Joseph Hone

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Joseph Hone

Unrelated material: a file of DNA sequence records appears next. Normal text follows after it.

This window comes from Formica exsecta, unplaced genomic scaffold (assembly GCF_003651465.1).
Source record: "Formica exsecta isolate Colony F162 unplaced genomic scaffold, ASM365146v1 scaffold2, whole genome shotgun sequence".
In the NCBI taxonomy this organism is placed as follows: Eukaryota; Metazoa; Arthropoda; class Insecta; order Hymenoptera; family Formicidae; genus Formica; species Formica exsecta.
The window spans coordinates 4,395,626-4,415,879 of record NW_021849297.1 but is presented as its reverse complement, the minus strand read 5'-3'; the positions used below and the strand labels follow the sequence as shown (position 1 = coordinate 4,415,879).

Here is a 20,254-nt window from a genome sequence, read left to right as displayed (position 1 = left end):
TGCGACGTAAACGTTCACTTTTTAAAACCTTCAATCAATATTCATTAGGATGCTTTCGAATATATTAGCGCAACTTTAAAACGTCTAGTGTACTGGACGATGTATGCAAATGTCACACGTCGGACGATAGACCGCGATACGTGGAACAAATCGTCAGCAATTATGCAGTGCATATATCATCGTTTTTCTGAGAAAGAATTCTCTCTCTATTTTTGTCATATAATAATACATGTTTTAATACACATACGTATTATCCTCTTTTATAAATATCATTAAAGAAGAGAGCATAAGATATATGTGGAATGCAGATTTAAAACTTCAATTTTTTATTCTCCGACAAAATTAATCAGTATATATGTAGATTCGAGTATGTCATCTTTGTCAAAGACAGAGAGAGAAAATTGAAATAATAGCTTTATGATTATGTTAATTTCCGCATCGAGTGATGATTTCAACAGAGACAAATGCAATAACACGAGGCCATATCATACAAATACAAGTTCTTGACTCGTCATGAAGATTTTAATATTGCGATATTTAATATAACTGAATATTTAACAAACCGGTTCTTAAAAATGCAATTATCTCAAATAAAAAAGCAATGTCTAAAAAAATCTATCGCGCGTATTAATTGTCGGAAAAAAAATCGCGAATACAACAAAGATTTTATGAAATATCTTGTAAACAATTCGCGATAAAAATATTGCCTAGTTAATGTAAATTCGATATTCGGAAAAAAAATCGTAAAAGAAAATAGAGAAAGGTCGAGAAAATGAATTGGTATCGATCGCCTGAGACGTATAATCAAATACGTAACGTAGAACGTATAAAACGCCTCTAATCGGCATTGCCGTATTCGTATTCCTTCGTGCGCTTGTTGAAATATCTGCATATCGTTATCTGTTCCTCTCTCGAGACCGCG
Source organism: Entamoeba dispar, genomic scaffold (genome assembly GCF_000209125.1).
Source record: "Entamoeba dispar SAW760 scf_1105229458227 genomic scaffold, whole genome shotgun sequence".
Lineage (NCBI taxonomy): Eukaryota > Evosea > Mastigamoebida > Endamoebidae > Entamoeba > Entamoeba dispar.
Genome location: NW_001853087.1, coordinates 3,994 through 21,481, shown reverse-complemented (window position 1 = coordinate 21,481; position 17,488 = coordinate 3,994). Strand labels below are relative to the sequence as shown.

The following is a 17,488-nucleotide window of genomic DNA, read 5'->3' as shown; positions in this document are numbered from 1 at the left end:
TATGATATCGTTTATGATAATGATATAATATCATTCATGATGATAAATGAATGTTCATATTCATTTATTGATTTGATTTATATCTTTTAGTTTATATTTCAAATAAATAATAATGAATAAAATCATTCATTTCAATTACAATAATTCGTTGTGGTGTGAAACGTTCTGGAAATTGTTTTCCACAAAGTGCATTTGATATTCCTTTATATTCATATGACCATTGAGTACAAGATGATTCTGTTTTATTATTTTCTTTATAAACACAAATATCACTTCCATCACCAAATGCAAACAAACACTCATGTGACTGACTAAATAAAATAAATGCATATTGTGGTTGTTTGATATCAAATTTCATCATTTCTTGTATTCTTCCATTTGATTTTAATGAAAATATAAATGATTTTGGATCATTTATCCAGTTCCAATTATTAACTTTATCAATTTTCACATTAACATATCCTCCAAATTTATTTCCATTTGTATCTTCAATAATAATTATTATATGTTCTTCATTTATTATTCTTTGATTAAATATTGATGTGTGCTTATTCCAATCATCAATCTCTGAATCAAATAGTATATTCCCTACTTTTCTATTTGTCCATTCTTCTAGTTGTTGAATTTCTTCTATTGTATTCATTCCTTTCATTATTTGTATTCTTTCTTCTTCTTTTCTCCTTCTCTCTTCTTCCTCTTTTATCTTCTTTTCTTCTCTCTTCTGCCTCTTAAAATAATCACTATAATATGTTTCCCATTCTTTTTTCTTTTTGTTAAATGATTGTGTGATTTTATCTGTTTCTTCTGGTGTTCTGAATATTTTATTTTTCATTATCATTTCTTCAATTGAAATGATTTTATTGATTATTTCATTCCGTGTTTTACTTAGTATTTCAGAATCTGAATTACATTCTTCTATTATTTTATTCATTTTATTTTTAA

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Joseph Hone held office of Master of the Supreme Court between the years 1824 and 1836 and again between 1840 and 1857. Hone, a barrister of Grays Inn, was appointed Master in Chancery for the Colony of Van Diemen's Land by Letters Patent dated 21 December 1823 at a salary of £400 per annum payable out of fees received. A despatch from Downing Street on 5 January 1824 indicated his duties as Master. He arrived in Van Diemen's Land in 1824 with his family. In 1825 his salary was increased to £600. In 1826-1827 he was also acting as Attorney-General and there is a record of him advising upon the title to a distillery near Cascades. Between the years 1831 and 1836 he held a number of other offices: Coroner, Chairman of Quarter Sessions and Chairman of the Commission for the settlement of Claims to Grants. His position as Master was regularised pursuant to the Charter of Justice in 1831. In 1836 he resigned as Master to become Commissioner for Investigation of Titles and the office was in abeyance until 1840. In 1839, the year in which both his wife and daughter died, Hone was appointed a Commissioner of the Insolvent Court, but he vacated that office in 1840 upon being reappointed as Master. The Judges and the Attorney-General had been unanimous in their conviction that the office of Master should again be filled. Hone is reported as living in Macquarie Street opposite All Saints Church in 1846. He remained Master until 1857 when the office was abolished by the Act then known as the Abolition of the Master Act but now known as the Supreme Court Act 1857. The 'Hobart Town Advertiser' of Friday 4 December 1857 stated that the object was to carry out a reduction and because the office of Master in Chancery had been abolished in England. At this time Puisne Judge Horne was President of the Legislative Council and a note in the same issue of the 'Advertiser' reported: 'Mr. Mann read a note from the President indicating that he was detained in the Supreme Court but would come to the House as soon as his duties there ended.' Hone died at Hobart in 1861 at the age of 77. The family tombstone can still be seen in St. David's Park against the Harrington Street wall.
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